“Whoever said money can’t buy happiness simply didn’t know where to shop.” Bo Derek
As I begin to piece together my blog on spring 2014 fashion I can’t help but think of shopping and when I think of shopping I think of stores. Famous ones and not so famous ones. Big stores and small boutiques. But, when I mention “department store,” what do you think of? World famous Macy’s? Tried and true Dillard’s? High-end Bergdorf’s? The venerable JC Penney? What about London’s celebrated Harrod’s, Sweden’s H&M, or Japan’s Uniqlo? All good answers, but when it comes to setting the bar and making history in department stores, nothing stands as tall as Selfridges. Who??? What???
If you’re like me, you may have never heard of the illustrious Selfridges of London. In my Downton Abbey depression, I’ve discovered a similar PBS series called “Selfridges.” It chronicles the life of American retail visionary Harry Gordon Selfridge whose namesake store on London’s toney Oxford Street retains his legacy and takes up 13 acres of space on six floors. The store boasts nine restaurants and three stories of women’s fashion. It is a model store and a commercial success story that holds historical significance. Yet, it’s still doesn’t boast top-of-mind name recognition. Watching the show and learning this made me curious.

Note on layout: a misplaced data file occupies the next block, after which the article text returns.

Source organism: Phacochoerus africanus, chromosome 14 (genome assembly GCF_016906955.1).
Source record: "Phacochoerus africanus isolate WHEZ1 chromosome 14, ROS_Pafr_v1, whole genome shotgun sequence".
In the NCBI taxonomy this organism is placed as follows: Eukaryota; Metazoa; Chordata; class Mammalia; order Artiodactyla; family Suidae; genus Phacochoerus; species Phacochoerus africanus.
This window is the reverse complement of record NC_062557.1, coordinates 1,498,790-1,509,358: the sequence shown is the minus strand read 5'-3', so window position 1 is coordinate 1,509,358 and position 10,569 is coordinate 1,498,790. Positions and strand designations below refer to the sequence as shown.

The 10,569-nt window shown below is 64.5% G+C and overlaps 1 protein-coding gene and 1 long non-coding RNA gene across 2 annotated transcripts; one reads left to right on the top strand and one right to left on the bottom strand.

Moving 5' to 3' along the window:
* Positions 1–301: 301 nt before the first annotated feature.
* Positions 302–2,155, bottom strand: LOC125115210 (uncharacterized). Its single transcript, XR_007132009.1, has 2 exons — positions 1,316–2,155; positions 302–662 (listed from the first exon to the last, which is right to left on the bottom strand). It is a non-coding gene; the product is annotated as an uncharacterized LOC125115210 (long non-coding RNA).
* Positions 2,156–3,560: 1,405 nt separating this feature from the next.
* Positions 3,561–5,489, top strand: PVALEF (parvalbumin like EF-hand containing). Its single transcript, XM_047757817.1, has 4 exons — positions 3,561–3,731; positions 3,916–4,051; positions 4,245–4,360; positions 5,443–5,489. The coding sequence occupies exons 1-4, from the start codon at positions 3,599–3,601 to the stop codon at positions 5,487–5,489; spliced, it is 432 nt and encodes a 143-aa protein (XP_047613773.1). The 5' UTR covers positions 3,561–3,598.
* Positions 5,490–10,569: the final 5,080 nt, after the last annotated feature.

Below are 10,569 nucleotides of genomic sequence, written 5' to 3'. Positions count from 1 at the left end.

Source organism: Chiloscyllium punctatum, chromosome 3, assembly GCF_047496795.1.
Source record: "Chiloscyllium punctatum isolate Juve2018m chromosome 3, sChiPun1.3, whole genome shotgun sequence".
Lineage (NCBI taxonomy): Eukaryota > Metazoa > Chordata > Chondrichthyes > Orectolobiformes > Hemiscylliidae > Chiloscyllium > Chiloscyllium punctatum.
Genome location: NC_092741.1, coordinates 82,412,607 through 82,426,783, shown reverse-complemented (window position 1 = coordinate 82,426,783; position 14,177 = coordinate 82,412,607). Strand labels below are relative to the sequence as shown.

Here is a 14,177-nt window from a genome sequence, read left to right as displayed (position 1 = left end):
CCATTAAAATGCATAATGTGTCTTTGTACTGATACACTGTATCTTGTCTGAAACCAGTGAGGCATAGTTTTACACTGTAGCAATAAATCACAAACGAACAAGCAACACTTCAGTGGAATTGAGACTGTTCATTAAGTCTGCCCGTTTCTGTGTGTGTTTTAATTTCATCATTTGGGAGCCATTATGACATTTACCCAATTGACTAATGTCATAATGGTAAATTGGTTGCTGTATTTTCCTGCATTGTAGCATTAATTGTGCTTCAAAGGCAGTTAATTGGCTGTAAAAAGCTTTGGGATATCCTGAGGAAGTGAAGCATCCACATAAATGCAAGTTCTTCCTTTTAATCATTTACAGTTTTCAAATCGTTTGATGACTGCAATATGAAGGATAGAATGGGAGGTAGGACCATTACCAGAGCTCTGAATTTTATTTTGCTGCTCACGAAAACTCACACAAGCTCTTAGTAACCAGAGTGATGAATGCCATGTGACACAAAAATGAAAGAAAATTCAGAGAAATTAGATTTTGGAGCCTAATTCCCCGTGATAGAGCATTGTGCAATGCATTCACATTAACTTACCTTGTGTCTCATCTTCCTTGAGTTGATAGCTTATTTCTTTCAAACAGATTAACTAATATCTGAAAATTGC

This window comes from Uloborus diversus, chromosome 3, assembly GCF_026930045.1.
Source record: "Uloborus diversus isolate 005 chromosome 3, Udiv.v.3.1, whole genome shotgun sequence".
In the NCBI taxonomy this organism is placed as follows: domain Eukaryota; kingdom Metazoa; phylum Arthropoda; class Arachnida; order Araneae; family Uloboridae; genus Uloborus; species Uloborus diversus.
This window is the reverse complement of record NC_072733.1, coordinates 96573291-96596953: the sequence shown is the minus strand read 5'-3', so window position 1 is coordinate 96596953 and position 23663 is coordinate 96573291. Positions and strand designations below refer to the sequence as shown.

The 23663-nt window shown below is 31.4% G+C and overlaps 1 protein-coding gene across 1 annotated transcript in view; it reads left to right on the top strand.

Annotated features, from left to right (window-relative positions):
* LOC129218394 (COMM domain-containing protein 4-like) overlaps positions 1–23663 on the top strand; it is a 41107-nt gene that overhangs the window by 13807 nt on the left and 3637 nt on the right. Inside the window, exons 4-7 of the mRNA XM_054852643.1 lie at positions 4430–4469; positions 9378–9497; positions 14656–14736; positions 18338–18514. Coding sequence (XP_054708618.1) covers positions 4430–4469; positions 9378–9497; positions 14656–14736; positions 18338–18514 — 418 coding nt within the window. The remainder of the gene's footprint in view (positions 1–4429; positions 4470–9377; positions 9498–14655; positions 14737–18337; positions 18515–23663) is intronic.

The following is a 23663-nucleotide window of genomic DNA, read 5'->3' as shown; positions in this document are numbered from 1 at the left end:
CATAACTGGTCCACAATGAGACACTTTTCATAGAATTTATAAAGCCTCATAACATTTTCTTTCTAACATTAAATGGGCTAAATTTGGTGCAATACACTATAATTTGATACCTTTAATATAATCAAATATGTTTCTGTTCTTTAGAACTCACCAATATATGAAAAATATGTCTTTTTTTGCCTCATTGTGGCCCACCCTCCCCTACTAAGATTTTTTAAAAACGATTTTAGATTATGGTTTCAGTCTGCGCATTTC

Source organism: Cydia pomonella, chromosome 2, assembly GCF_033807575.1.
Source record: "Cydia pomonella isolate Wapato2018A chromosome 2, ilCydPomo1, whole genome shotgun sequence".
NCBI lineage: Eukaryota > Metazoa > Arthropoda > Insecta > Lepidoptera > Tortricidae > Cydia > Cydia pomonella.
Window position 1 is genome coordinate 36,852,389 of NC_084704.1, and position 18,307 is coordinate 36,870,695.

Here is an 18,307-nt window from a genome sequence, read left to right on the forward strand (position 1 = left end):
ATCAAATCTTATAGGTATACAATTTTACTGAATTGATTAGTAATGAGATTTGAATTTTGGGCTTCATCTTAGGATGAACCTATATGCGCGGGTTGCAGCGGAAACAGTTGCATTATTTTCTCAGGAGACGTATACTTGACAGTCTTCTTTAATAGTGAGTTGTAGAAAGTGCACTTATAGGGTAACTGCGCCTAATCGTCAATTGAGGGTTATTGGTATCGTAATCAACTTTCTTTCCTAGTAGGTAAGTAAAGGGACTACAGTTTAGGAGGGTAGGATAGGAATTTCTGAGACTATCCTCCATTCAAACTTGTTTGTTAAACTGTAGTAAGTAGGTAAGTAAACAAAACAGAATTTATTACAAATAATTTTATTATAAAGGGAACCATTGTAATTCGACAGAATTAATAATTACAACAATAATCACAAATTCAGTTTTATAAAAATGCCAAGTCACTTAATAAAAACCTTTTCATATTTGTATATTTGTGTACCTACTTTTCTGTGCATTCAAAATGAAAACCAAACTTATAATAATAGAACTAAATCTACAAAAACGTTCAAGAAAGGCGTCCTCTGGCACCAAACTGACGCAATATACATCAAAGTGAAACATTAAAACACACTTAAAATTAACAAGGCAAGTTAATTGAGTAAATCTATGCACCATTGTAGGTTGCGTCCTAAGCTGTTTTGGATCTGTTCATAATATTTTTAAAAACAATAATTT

How, can a store that changed British society, liberated women, shattered class divisions, reinvented shopping and brought America’s “can do” approach to stodgy England not be supremely known? I’m as baffled as anyone.
Consider if you will:
Selfridges boasts Europe’s largest designer shoe department
Selfridges was London’s first ever department store
Selfridges was the first store that allowed shoppers to “browse”
Selfridges was the first store to welcome all classes of Britains inside
Selfridges was the first store to provide a women’s bathroom
Selfridges was the first store to have a biannual sale
Selfridges was the first store to put perfume and cosmetics at the main entrance
Harry Selfridge coined the phrase “only X number of shopping days until Christmas”
Harry Selfridge was the first to use advertising in London
So many “firsts,” right? Then why doesn’t it rank right up there with Macy’s and Harrod’s? As one historian said, America doesn’t care because the store is in London and Britain doesn’t care because he was an American. It still, is an amazing story.
Harry Gordon Selfridge is a true American maverick and a genuine rags-to-riches self-made man. Before he took his American dream across the Atlantic and shook up British society, he was an only child born in 1856 into poverty in rural Wisconsin and raised by a single mom. His young life was full of hardships and adversity and you could say his childhood shaped his destiny. He coined the phrase “Life is what you make it” and definitely lived it out. Harry was extremely close to his mom and was very protective of her. His respect for women would one day influence his business acumen greatly.
Poor but ambitious, Harry moved to Chicago in 1879 and went to work for Marshall Field. In the popular Windy City store he started out as a stock room boy but nurtured his retail talents and slowly worked his way up. He valued Field’s famous “the customer is always right” slogan and his bright ideas in advertising and design lead to him being named the store’s general manager.